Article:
Dog Attacks and Bites

When Dogs Attack: Part 1 – Who is Responsible?

In Canada, a dog owner may be liable for injuries their dog inflicts on another person. A person who is attacked by a dog may sue the dog’s owner in law, specifically in tort law. Tort law was created and developed by the courts to address both intentional and unintentional acts that cause injury to another person. Continue Reading


So, You’ve Been Subpoenaed to Testify at the Trial of the Driver of the Vehicle Who Hit You

If you witness or were involved in a motor vehicle collision, you may receive a subpoena requiring you to appear and testify as a witness at the trial for any civil or criminal proceedings commenced in connection with the accident.  In a civil trial, witnesses may be called by both the plaintiff and the defendant. In a criminal trial, witnesses may be called by the prosecution or by the defence on behalf of the accused. This post is intended to provide a brief explanation of what to do if you receive a subpoena and why it is important that you clearly understand the process you are being called upon to participate in. As a subpoena is an order from a court, it should not be ignored or brushed aside. Failing to comply with a court order can result in serious consequences including but not limited to warrants for your arrest being issued and/or charges being laid.   Continue Reading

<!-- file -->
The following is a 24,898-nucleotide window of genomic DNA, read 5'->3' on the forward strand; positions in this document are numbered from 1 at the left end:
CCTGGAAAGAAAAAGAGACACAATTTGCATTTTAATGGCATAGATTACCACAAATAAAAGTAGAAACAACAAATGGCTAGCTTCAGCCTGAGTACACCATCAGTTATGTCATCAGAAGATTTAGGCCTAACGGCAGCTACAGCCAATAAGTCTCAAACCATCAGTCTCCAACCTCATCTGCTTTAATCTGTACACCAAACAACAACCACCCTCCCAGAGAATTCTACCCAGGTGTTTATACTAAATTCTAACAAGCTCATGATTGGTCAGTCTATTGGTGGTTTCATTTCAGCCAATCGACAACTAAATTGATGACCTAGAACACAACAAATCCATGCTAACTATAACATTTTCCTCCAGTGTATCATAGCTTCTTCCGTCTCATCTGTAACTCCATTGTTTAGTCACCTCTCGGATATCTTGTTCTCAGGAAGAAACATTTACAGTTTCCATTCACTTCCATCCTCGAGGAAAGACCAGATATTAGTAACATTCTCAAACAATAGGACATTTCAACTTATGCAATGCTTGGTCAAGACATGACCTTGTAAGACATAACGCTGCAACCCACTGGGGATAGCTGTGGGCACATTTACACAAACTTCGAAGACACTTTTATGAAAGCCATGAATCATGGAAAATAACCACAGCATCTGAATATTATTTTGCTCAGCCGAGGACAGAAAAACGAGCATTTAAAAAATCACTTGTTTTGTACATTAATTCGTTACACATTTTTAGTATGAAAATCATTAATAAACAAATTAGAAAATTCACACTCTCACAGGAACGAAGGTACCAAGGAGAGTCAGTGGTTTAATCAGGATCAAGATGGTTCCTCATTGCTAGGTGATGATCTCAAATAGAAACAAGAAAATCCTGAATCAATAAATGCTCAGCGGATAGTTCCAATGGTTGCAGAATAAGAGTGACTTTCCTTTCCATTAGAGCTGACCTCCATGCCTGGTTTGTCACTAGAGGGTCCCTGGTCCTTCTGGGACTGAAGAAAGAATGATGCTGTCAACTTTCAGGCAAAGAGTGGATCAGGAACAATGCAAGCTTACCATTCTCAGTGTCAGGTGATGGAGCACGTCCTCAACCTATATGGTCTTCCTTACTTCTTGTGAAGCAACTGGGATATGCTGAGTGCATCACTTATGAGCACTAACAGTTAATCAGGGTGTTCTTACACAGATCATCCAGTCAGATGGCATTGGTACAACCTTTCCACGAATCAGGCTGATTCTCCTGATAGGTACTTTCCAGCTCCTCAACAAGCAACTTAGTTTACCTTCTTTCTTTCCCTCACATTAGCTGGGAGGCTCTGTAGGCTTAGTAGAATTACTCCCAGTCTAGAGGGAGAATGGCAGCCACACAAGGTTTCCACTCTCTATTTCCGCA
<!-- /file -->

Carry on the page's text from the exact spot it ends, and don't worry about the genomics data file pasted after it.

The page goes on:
Family Doctors and the Role They Have in a Personal Injury Claim

In this fast-paced day and age, where many traditional business and service models are changing, it is not uncommon for people to be without a family doctor or regular doctor who they see on a consistent basis.

As personal injury lawyers, we cannot emphasize enough the importance of a family doctor, or seeing the same physician on a consistent basis, to a personal injury claim. This blog post outlines the important role that a family doctor has in a personal injury claim. Continue Reading

Who Are the Different People Involved in a Car Accident Claim?

An Example: Car Accident

Imagine a standard car accident claim. You are injured in an accident caused by another driver. Below, is a simplified image depicting a straightforward rear-ending collision, as an example.

Seems simple enough, right? However, there are many people  involved in even the most straight-forward car accident claim. For example:

A car accident can be overwhelming on its own, particularly if someone has been injured or hurt. The various parties involved can add to this sense of confusion. Time after time we hear from people who are overwhelmed and confused by the sheer number of different adjusters and other individuals involved in a claim.

Who is this “PD” adjuster? Why is this person called a “BI” adjuster calling? How are they different from the other person whose title is “AB” adjuster? Who do I talk to about getting more physio treatments approved?

This is only the tip of the iceberg. The whole scenario can be much more confusing when both drivers involved in the collision have policies of insurance with the same insurance company, or if one party does not have insurance, or if there are injured passengers.

That is why we have drafted this blog – to help you sort through the complex web of people shown above. Below, we break down the different parties and adjusters involved in a collision and explain what each one’s role is.